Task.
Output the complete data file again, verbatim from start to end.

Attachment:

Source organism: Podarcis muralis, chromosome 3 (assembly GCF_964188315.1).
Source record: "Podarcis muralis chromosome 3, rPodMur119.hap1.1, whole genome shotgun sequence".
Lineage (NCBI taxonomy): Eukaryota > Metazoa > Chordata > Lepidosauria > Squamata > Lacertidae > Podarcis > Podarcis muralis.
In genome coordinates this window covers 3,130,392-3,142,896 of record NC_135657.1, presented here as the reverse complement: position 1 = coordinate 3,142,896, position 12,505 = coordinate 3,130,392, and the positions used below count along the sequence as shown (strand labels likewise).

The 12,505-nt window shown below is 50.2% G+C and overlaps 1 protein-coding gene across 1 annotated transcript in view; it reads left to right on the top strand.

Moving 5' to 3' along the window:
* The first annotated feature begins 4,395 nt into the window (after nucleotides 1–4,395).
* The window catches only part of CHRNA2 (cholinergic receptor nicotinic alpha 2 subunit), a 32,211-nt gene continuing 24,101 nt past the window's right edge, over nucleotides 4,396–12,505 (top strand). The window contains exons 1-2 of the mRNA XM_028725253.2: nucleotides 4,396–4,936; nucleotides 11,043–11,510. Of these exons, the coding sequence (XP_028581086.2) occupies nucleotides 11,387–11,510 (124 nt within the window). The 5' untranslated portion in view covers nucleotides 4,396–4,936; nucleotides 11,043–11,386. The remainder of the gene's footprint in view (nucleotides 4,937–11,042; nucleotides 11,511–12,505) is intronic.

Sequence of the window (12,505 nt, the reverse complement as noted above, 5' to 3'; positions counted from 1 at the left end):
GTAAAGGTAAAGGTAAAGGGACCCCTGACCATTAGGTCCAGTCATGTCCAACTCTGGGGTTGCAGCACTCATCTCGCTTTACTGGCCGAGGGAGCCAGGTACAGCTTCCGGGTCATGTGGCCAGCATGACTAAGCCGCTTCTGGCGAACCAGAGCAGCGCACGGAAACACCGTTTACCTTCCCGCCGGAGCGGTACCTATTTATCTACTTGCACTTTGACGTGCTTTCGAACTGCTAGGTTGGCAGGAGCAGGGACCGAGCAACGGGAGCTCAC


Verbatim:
Source organism: Podarcis muralis, chromosome 3 (assembly GCF_964188315.1).
Source record: "Podarcis muralis chromosome 3, rPodMur119.hap1.1, whole genome shotgun sequence".
Lineage (NCBI taxonomy): Eukaryota > Metazoa > Chordata > Lepidosauria > Squamata > Lacertidae > Podarcis > Podarcis muralis.
In genome coordinates this window covers 3,130,392-3,142,896 of record NC_135657.1, presented here as the reverse complement: position 1 = coordinate 3,142,896, position 12,505 = coordinate 3,130,392, and the positions used below count along the sequence as shown (strand labels likewise).

The 12,505-nt window shown below is 50.2% G+C and overlaps 1 protein-coding gene across 1 annotated transcript in view; it reads left to right on the top strand.

Moving 5' to 3' along the window:
* The first annotated feature begins 4,395 nt into the window (after nucleotides 1–4,395).
* The window catches only part of CHRNA2 (cholinergic receptor nicotinic alpha 2 subunit), a 32,211-nt gene continuing 24,101 nt past the window's right edge, over nucleotides 4,396–12,505 (top strand). The window contains exons 1-2 of the mRNA XM_028725253.2: nucleotides 4,396–4,936; nucleotides 11,043–11,510. Of these exons, the coding sequence (XP_028581086.2) occupies nucleotides 11,387–11,510 (124 nt within the window). The 5' untranslated portion in view covers nucleotides 4,396–4,936; nucleotides 11,043–11,386. The remainder of the gene's footprint in view (nucleotides 4,937–11,042; nucleotides 11,511–12,505) is intronic.

Sequence of the window (12,505 nt, the reverse complement as noted above, 5' to 3'; positions counted from 1 at the left end):
GTAAAGGTAAAGGTAAAGGGACCCCTGACCATTAGGTCCAGTCATGTCCAACTCTGGGGTTGCAGCACTCATCTCGCTTTACTGGCCGAGGGAGCCAGGTACAGCTTCCGGGTCATGTGGCCAGCATGACTAAGCCGCTTCTGGCGAACCAGAGCAGCGCACGGAAACACCGTTTACCTTCCCGCCGGAGCGGTACCTATTTATCTACTTGCACTTTGACGTGCTTTCGAACTGCTAGGTTGGCAGGAGCAGGGACCGAGCAACGGGAGCTCAC